Spanish inquisition after Real and Barca fail Champions League test
Barcelona and Real Madrid, the two favourites in the Champions League semi-finals, were unexpectedly dumped out of the competition in midweek, signalling a surprising Spanish failure.
If somebody had told us a couple of weeks ago that the Champions League final was going to be Bayern Munich versus Chelsea, most of us outside of Munich and Stamford Bridge would have laughed.
But, who’s laughing now? That mad man, the man with no idea about the big game, is the believer, the man who knows that in football the best teams do not always win.
Football is amazing for these kind of events. It’s not an easy thing to digest for the Madrid and Barca faithful, who were almost buying the flights and the match tickets for Munich, aiming to enjoy what many football fans were predicting would be the best Champions League final ever played.
The only thing that they have been left with is a shocking dose of disappointment and resignation, and more savings for their summer holidays. And, in Barca's case, the departure of their super-successful manager.
The two Spanish giants were been beaten by two supposed underdogs. That tag is unquestionable based if on the player-by-player assessments of the four teams that reached the CL semi-finals.
The main problem for the Spanish clubs - and the key of both semi-finals - is that both Chelsea and Bayern Munich used their virtues better than their rivals did.
Chelsea and Bayern tried to maximise the sum total of their strengths. Barca were the big favourites against Chelsea, especially with a 2-0 lead on the night and the Blues down to 10 men. The tie was theirs for the taking. They only needed to be patient, based on their ball possession, to dismantle their opposition.
Chelsea’s strategy, especially after John Terry's red card, was an ultra defensive one, with the nine outfield players assembled rigidly in their own half and ready to hit Pep Guardiola’s men with sporadic counter-attacks when given the opportunity.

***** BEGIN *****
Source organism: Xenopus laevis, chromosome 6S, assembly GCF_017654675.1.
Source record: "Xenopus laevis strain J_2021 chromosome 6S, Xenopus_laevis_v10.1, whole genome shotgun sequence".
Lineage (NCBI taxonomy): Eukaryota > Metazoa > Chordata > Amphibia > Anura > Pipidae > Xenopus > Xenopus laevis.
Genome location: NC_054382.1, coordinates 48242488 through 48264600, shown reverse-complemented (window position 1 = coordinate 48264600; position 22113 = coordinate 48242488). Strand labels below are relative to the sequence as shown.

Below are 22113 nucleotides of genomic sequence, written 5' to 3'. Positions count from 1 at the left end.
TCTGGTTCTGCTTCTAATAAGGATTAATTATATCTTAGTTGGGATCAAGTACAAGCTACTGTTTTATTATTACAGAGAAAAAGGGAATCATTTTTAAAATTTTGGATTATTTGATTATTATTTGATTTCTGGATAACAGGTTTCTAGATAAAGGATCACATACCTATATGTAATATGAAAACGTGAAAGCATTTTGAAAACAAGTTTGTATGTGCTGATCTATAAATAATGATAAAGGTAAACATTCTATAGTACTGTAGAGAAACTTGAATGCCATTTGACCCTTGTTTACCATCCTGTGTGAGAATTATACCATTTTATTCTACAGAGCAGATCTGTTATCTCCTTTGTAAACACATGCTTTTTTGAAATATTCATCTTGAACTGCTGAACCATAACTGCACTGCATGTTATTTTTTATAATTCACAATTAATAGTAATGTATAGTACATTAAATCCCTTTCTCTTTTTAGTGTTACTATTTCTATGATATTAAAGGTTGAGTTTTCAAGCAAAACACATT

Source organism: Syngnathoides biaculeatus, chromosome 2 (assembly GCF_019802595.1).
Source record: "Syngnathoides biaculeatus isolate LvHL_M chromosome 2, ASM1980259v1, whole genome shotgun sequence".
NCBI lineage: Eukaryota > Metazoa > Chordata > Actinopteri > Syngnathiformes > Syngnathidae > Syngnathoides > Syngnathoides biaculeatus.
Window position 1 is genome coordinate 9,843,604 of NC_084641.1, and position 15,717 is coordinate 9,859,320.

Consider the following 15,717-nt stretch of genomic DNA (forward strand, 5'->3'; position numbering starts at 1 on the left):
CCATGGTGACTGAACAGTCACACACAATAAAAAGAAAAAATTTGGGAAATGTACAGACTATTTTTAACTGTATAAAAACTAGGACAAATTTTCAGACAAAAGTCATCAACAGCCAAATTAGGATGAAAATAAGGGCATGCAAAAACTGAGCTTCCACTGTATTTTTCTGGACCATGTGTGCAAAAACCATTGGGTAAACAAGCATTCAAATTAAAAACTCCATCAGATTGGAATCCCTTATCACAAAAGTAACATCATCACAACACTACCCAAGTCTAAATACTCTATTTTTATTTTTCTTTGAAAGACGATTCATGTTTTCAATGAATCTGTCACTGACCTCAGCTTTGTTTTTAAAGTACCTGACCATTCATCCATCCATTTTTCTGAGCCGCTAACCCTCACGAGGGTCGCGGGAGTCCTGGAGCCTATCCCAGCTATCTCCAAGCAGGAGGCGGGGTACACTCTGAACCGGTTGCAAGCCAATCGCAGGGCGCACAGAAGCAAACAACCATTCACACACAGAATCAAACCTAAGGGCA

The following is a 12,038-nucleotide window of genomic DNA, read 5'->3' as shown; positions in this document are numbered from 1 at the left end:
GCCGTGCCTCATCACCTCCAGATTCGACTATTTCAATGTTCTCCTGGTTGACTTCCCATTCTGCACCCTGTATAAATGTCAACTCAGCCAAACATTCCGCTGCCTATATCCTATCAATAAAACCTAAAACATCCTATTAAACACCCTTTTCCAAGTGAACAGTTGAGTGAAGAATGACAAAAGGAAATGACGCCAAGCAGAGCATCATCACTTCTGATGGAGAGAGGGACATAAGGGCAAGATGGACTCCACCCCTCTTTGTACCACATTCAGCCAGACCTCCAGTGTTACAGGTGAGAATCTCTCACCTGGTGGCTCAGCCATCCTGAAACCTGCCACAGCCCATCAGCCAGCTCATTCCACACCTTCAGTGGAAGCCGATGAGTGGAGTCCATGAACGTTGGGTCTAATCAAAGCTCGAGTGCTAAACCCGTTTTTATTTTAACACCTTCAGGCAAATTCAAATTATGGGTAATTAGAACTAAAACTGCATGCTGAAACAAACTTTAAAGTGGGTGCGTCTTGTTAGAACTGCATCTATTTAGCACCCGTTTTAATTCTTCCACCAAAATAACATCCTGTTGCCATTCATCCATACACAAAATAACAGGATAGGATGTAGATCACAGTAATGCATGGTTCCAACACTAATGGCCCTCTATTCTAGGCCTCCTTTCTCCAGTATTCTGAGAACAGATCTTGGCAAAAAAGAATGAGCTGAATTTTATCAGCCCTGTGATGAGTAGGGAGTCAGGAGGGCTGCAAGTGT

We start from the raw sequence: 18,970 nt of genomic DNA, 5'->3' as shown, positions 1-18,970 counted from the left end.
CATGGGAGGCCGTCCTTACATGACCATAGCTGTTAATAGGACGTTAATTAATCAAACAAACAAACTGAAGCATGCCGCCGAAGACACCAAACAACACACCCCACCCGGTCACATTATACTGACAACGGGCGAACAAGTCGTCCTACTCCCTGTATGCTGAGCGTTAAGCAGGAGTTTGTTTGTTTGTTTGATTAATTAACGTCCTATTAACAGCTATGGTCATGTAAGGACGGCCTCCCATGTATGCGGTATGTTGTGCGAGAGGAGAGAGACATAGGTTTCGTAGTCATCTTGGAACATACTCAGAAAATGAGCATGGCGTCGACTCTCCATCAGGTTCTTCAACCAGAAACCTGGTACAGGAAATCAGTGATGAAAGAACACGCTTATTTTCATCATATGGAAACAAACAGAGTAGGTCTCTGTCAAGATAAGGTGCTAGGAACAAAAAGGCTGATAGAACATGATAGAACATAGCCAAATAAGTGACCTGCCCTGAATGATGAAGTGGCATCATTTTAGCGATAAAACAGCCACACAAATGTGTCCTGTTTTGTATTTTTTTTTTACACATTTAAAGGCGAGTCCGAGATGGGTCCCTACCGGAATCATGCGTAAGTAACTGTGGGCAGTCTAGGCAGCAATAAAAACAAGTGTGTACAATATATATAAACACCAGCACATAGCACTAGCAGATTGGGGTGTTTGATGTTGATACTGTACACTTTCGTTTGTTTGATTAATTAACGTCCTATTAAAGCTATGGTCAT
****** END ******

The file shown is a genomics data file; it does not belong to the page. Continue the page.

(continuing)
The result was that Barcelona’s possession play became futile against the Blues' defensive spider web, that had been the case in the first leg and was much more apparent in the second leg with Barca having a man advantage.
Roberto Di Matteo’s side showed what can be achieved against the best - their strategy was highly effective as counter-attacks produced three golden goals over the two legs.
Barca’s 70% average of ball possession in both games failed to produce an overflow of goal chances. This, added to two bad days at the office for Barca's Messiah Lionel Messi, with a missed penalty included, condemned the Azulgranas to their semi-final exit.
The two legs also demonstrated that the Catalan team is now, more than ever, Messi dependent. His magic wasn't enough to inspire progression to the final.
If something characterises Real Madrid best, it is their severity of attacking power. Their numbers in La Liga highlight that, with 109 goals in 34 games, a new record of scoring in the competition.
However, Jose Mourinho’s team didn’t show their habitual ease to find the opposition net in the first leg against Bayern. And two goals in the Santiago Bernabeu were not enough, as Madrid's defensive system was broken several times during the match. Bayern achieved an away goal that gave the Germans a crucial boost.
They penalty shoot out punished Madrid’s impotence during the two legs and extra-time, and they were undone by misses from Cristiano Ronaldo, Kaka and Sergio Ramos.
Iker Casillas did the best he could to rescue Madrid with two penalties but ultimately it was his team-mates mistakes' that ended the merengues' hopes of a 10th Champions League title.
Real Madrid and Bayern are teams with a similar style of play, based on fast attacks and superb counter-punch success.
Chelsea and Bayern were superior in the battle of styles. Their play is less attractive but was effective to reach the May 19 final. Football is all about doing what it takes to win.
So, there you have it. An unexpected Spanish Champions League failure. And, by the way, if you see that mad man, the one you laughed at, don’t forget that you owe him an apology. He is what football is all about.
By Ivan Molina - Follow me on Twitter: @IvanMolinaC
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